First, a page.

Dudley said his departure from St. John's also was spurred by disagreements with North Florida Bishop John Howard, who has supported the national Episcopal Church even while saying he did not agree with the ordination of gay priests. Howard also recently criticized St. John's for not adhering to diocese financial policies.

St. John's recently sought to add a $300,000 loan to its $450,000 debt, which is part of the church's fluctuating line of credit that began with a $1.5 million loan for church expansion in 1992. Howard said the diocese must be notified of such financial transactions. Dudley said St. John's has borrowed money and paid it off seven times since 1992 - without having to notify the diocese.

"The bishop says one thing and does another," Dudley said. "I think he cares more about the institution of the Episcopal Church than about faith and holiness."

According to the book "Favored Land," Tallahassee's first church congregation was Trinity Methodist in 1827, followed by St. John's in 1829 and First Presbyterian in 1832. St. John's first church was constructed in 1837 and later burned down. The current church, at 211 N. Monroe St., was built in 1879.

From the beginning, the St. John's congregation has included notable politicians, planters, attorneys, educators and businessmen. One of the founders was two-time territorial governor Richard Keith Call, whose great-great-granddaughter, Mary Call Collins Proctor, said Monday she and many others will remain with the church. Bishop Howard will meet with St. John's parishioners at 5:30 p.m. today to discuss the church's future.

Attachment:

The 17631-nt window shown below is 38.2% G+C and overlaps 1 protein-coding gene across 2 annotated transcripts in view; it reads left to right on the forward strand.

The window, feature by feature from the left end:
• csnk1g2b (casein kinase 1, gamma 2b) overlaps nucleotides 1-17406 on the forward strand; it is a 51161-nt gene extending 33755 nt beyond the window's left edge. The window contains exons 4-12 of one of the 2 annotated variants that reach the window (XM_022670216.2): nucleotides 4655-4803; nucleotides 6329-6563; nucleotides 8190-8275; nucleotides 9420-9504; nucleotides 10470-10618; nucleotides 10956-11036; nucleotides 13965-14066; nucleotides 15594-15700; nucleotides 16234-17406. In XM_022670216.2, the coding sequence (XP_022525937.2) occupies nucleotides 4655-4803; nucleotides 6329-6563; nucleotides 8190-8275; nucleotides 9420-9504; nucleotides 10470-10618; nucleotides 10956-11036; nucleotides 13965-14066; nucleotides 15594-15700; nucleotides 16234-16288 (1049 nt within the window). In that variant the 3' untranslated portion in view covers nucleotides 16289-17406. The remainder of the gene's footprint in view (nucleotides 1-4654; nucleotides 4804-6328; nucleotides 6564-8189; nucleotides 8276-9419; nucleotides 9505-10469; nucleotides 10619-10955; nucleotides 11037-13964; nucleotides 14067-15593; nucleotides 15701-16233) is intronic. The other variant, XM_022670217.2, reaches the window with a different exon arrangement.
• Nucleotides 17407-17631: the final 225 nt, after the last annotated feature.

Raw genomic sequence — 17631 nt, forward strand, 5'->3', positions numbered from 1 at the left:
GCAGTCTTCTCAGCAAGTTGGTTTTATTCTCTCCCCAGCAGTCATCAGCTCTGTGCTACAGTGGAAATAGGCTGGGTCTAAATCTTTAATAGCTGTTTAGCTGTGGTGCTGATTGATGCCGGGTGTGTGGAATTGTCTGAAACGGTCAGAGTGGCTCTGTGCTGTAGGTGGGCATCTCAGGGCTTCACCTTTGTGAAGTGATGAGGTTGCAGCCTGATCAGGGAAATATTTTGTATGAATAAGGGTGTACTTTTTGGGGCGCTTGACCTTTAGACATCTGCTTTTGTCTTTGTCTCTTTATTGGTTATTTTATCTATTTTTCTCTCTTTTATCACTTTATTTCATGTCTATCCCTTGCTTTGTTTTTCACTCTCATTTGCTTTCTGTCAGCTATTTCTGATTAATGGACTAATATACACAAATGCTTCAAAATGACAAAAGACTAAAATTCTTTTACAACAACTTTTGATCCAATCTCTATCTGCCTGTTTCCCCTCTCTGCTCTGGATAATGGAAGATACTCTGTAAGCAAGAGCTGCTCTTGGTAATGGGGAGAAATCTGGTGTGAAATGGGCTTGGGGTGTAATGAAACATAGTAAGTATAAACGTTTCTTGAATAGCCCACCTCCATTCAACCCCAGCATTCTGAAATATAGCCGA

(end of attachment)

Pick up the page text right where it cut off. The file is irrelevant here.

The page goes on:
[I eat at their cafe often. yeaterday it was like eating at a funeral, there!
"they say" that 60 to 70% of the church people have left.

the main issue was not even "homosexuality" but that the governing body of the
headquaters more or less says that the Bible is not inspired writing and that Jesus is only a man, not God incarnate!
So 60% of the people will have now a new church with a fundamentalist way of life.

I feel "chilled"! 38 degrees and rain! How even can a sinner be saved if he cannot even be made to feel welcome as a human being, in their new church?!

I wrote out this "letter", below, and i intend to give to them a copy of it!



At coffee this Wednesday morning, at Goody's, I was thinking of the three cross that were involved with Jesus's crucifixion.

One for Jesus.

Second cross for the thief that He saved.

Third cross for the thief that was not saved.

I will write a bit about this "third cross". For me, this cross represents the Lamb that wandered off lost
down the hill and the Shepard left his 99 sheep to go fetch this lamb. This is the "unsaved yet soul": ALL of them, the
souls that came after Jesus that wander around yet unsaved.

---This is a term that I learned about, when living with my sister in the Mountains, where there were a lot of Fundamentalist churches.
Some used this term "Shunning". This is where they "shunned the unbelievers", shunned not only the worldliness of
materialisms, but that they made friends only with other saved people, did business with only other
business people who were saved, and generally kept themselves away from anyone who was not saved.